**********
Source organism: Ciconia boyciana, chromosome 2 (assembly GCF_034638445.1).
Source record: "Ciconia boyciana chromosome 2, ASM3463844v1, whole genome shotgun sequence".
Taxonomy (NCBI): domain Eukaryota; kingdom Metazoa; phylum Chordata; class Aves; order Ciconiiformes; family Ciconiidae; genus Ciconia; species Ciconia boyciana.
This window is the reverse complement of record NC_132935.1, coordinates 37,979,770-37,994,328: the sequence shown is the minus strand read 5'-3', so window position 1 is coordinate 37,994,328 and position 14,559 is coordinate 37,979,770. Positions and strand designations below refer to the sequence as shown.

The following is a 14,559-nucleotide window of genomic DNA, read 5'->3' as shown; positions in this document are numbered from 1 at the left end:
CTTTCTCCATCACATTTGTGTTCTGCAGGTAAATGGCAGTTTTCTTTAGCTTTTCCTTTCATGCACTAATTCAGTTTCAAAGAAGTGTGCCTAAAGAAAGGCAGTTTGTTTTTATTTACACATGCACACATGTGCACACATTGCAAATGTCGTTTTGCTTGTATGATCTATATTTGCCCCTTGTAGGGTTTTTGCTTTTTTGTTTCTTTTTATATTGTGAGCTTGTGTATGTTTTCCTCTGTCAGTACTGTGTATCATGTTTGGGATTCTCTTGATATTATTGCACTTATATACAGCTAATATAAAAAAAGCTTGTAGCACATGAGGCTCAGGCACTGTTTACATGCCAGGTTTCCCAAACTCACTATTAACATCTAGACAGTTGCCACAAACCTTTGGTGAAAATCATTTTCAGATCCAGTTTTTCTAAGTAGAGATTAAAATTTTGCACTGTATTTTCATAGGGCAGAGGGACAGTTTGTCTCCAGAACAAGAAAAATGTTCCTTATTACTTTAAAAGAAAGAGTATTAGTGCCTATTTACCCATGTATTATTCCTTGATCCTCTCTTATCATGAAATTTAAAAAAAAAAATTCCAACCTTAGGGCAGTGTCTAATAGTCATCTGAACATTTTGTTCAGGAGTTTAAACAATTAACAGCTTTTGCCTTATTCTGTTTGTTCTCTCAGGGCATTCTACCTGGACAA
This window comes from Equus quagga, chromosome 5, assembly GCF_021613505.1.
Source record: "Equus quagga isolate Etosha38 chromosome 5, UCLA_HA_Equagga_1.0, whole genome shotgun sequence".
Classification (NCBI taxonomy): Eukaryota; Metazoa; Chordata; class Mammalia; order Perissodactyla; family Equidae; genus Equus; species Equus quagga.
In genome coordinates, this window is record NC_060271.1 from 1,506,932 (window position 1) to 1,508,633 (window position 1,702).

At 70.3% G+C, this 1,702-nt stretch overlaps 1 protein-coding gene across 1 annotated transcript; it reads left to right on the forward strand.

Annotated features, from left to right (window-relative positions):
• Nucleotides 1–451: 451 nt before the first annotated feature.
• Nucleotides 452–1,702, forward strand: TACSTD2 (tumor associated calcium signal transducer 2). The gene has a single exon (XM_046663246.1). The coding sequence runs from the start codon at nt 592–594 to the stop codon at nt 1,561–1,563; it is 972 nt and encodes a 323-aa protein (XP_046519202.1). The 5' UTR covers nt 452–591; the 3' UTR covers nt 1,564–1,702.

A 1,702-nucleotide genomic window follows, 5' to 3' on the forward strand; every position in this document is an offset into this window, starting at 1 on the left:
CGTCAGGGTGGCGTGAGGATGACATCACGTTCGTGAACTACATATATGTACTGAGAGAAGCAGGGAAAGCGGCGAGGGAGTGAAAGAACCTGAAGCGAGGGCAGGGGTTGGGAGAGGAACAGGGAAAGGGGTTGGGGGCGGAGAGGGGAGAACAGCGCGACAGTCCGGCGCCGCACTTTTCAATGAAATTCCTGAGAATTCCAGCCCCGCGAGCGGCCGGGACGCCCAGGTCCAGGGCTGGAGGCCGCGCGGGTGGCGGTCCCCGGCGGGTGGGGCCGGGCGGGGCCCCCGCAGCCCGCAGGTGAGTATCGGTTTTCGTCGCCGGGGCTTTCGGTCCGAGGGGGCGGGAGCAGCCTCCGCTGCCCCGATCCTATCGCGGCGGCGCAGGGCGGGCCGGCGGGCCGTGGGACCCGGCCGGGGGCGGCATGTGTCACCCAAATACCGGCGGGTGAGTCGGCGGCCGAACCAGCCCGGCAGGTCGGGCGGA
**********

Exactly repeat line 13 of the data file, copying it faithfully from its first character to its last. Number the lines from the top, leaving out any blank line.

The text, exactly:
• Nucleotides 1–451: 451 nt before the first annotated feature.